Awkward, uncertain, I stood close but very far away, wanting to offer comfort, baffled, afraid. This is where you make a gesture, this is where you give someone what they need without thought of yourself. But, but… She’s a stranger, she’s a pretty girl, she’s a wounded bird, vulnerable, and anything I do is open to misinterpretation. (And, come on, let’s be honest here, it’s not like the thought of sharing a bonding moment with her didn’t spin enticing possibilities deep in my head. I’m not dead.)
I did what any silver-tongued smooth operator would do. I asked her permission to give her a hug. Holy crap, of all the things I could have done, short of pitching her over the side of the boat, that had to be about the lamest thing possible. Pathetic.
She didn’t answer, so I bit the bullet, swallowed hard, and hugged her. She really let loose then, and there’s nothing to say but she loves him and they’re broken up and she feels lost and alone and she wants him back and he was supposed to be traveling with her and and and…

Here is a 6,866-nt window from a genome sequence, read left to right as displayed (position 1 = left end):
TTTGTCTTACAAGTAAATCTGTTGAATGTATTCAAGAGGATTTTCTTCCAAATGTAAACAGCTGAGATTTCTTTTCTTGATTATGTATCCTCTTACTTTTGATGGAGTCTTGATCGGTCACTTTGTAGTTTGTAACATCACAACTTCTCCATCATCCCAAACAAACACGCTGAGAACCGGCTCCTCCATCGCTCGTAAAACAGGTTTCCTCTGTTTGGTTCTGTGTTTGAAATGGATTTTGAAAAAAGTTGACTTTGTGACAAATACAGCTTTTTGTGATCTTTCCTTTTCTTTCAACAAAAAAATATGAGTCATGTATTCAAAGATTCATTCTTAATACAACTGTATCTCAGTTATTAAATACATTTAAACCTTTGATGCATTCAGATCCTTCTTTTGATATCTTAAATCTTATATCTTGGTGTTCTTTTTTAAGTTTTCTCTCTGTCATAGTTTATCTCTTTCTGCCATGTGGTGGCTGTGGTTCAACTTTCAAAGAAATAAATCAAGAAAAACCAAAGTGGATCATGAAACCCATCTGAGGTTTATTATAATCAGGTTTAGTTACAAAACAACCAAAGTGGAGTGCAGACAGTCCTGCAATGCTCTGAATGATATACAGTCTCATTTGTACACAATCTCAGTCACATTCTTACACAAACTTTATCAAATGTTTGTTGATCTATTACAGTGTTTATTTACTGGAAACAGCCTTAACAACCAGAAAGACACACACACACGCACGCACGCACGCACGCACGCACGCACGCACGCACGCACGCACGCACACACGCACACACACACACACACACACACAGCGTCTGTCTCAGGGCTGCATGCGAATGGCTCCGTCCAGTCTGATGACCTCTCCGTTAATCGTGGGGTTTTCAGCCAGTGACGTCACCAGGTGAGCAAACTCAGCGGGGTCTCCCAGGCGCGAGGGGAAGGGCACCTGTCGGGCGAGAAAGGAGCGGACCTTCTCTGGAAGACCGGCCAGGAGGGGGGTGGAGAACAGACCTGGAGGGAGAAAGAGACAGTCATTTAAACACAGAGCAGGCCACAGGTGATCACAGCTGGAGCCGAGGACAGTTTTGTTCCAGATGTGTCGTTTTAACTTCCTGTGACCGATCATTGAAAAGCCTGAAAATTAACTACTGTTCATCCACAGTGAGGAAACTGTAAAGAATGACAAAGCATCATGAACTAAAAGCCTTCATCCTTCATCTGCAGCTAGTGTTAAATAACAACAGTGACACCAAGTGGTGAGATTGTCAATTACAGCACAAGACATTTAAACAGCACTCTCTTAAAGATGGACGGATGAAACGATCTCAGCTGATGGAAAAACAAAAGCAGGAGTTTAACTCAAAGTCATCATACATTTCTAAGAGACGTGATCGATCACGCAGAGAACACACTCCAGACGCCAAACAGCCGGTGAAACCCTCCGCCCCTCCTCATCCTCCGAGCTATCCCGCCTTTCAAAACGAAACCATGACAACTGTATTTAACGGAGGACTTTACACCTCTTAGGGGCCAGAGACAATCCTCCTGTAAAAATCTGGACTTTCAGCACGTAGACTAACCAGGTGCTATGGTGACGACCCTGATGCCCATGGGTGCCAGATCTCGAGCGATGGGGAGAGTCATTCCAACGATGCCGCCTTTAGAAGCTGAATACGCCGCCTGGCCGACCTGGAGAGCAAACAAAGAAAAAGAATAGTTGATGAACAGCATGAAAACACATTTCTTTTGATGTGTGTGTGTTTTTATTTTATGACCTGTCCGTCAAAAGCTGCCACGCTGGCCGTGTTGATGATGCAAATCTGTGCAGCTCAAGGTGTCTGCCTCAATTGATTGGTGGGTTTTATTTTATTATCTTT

Things I didn’t say: “It’ll be all right.” “I’m sure you will get back together with him.” “You’ll feel better in the morning.” I couldn’t say those or a hundred other things. Empty words, signifying no more than do the grunts and squeaks of a monkey at the zoo. Or, at best, lies. So I held her, searching for something to say that would make her feel better, but there was nothing, nothing but pain and contact, tears and silence. It was an honest silence, though, and it was the best I could do.